What is the difference between Spin-Off, Split-Off, and Split-Up?
This question arose recently with a client who owns shares of General Electric (GE). GE recently declared a corporate action to split-off its ownership of Synchrony Financial (SYF) into a standalone company. Most people are familiar with a spin-off, when a company divests a division/company and issues new shares of an existing company they own. A familiar example is when Pepsico spun off Yum brands (Kentucky Fried Chicken, Pizza Hut, and Taco Bell) in 1997. In a spin-off, the existing shareholders do not relinquish shares, but receive new shares of the spin-off company – so Pepsico shareholders received new shares of Yum brands. In a split-off, the parent company (GE) offers its shareholders the opportunity to exchange some of their GE shares for shares of an existing company (SYF). Spin-Offs and Split-Ups are very similar, but their taxation to the shareholder is different. The final type of corporate action is a Split-Up whereby an existing company is split into two or more companies. In the end, the parent company does not exist. A very well-known split-up happened when the U.S. government forced the split-up of the Bell System in 1982. The result was the creation of the Baby Bells which were seven separate telecommunication companies.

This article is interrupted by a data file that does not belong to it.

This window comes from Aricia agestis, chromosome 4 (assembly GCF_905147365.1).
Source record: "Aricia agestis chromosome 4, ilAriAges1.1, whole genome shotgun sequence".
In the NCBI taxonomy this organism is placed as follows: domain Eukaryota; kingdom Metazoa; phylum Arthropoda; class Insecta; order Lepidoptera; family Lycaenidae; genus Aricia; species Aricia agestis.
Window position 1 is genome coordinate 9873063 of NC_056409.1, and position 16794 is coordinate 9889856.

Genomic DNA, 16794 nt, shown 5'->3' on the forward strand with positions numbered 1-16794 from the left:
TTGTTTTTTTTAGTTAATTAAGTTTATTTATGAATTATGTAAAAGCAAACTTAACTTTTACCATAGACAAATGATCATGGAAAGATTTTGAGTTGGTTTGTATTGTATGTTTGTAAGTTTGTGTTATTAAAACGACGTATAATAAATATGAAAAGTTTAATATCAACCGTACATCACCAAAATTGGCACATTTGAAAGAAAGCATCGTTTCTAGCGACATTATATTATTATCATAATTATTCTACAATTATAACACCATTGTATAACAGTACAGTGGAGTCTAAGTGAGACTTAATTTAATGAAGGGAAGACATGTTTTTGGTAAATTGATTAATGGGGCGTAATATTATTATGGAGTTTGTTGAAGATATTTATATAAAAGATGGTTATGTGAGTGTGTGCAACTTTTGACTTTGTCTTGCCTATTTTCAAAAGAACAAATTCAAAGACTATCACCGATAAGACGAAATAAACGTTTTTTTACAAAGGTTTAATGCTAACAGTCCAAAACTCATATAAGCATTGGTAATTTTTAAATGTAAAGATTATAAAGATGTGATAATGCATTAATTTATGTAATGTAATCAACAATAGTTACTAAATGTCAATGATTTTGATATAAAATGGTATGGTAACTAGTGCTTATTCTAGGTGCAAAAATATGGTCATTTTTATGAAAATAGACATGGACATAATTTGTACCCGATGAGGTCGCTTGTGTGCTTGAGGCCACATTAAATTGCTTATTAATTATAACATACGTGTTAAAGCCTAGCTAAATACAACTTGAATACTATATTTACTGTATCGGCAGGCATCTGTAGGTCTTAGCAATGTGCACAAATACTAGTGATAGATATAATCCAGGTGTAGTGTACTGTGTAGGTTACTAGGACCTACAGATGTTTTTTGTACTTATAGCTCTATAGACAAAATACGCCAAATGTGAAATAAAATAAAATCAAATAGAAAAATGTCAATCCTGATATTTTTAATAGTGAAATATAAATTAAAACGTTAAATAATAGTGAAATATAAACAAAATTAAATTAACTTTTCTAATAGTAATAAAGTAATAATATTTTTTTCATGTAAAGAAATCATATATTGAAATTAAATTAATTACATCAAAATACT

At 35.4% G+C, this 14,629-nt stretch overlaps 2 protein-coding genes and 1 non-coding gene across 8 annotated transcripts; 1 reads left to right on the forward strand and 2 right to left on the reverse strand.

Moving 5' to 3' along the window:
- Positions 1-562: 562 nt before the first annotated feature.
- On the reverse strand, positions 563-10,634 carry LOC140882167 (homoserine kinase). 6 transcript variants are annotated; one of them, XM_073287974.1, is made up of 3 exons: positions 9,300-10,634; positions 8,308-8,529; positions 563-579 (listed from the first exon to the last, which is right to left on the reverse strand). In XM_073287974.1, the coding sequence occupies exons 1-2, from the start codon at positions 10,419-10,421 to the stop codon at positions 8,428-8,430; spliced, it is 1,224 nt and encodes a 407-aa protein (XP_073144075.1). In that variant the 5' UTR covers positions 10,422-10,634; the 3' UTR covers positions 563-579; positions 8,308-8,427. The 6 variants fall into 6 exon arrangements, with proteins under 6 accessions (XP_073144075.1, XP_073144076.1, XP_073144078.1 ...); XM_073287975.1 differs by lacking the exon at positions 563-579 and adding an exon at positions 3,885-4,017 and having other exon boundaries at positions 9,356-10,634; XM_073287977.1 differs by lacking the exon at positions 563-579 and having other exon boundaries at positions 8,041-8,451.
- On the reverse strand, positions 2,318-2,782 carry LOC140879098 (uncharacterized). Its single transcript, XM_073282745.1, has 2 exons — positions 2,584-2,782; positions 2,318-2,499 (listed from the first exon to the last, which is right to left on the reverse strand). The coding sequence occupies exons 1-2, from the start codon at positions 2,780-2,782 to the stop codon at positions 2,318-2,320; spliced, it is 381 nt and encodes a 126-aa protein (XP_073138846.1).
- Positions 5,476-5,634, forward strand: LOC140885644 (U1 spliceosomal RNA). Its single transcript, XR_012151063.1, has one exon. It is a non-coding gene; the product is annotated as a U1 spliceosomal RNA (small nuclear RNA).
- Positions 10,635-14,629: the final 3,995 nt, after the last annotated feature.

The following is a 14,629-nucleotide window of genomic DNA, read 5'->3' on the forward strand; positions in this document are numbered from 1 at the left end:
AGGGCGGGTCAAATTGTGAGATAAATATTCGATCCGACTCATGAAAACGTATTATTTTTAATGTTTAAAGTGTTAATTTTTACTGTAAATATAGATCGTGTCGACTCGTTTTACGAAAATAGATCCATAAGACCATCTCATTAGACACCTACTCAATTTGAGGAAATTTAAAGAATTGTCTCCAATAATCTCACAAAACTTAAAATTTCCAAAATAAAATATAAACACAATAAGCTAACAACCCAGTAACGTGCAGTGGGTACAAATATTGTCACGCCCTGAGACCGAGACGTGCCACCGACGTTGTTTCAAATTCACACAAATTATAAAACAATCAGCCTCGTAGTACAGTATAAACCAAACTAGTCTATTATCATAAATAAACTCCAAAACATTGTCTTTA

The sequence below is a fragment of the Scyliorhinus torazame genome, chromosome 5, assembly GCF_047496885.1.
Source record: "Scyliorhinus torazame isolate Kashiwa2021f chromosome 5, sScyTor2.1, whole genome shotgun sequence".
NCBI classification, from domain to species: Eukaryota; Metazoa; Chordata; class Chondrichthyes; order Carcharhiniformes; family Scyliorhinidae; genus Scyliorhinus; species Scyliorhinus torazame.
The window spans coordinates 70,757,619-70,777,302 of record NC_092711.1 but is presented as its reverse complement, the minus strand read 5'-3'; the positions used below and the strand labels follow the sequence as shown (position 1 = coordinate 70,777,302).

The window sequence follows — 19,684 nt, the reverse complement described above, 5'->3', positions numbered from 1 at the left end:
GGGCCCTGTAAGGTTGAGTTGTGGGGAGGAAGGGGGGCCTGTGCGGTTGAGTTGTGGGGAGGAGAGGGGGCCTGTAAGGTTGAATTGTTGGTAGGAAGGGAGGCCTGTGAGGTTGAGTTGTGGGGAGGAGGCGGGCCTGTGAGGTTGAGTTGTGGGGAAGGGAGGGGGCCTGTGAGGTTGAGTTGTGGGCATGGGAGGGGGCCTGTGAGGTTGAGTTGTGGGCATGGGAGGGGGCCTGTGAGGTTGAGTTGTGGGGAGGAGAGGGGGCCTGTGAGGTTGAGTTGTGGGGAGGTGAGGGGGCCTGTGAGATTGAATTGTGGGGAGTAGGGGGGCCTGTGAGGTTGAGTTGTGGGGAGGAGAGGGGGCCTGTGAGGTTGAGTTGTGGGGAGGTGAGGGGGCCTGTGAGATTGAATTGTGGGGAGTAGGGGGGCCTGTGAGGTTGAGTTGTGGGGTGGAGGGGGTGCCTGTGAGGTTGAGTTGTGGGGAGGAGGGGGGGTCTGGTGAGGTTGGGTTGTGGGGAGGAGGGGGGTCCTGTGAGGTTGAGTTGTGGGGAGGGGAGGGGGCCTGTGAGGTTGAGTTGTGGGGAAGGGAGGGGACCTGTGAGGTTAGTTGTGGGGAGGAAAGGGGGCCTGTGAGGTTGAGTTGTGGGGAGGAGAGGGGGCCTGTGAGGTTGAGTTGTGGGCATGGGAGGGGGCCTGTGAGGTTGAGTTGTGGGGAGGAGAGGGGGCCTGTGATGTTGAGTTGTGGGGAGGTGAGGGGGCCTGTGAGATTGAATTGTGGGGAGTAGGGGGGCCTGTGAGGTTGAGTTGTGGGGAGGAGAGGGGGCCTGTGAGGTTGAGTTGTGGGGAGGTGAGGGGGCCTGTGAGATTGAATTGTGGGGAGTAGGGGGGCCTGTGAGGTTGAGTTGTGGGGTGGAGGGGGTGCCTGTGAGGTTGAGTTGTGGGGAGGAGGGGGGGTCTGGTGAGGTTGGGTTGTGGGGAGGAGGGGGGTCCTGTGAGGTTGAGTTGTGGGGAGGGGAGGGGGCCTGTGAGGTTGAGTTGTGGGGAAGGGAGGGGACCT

Stay tuned for a more indepth article on the major differences among each type of corporate action, including the tax implications.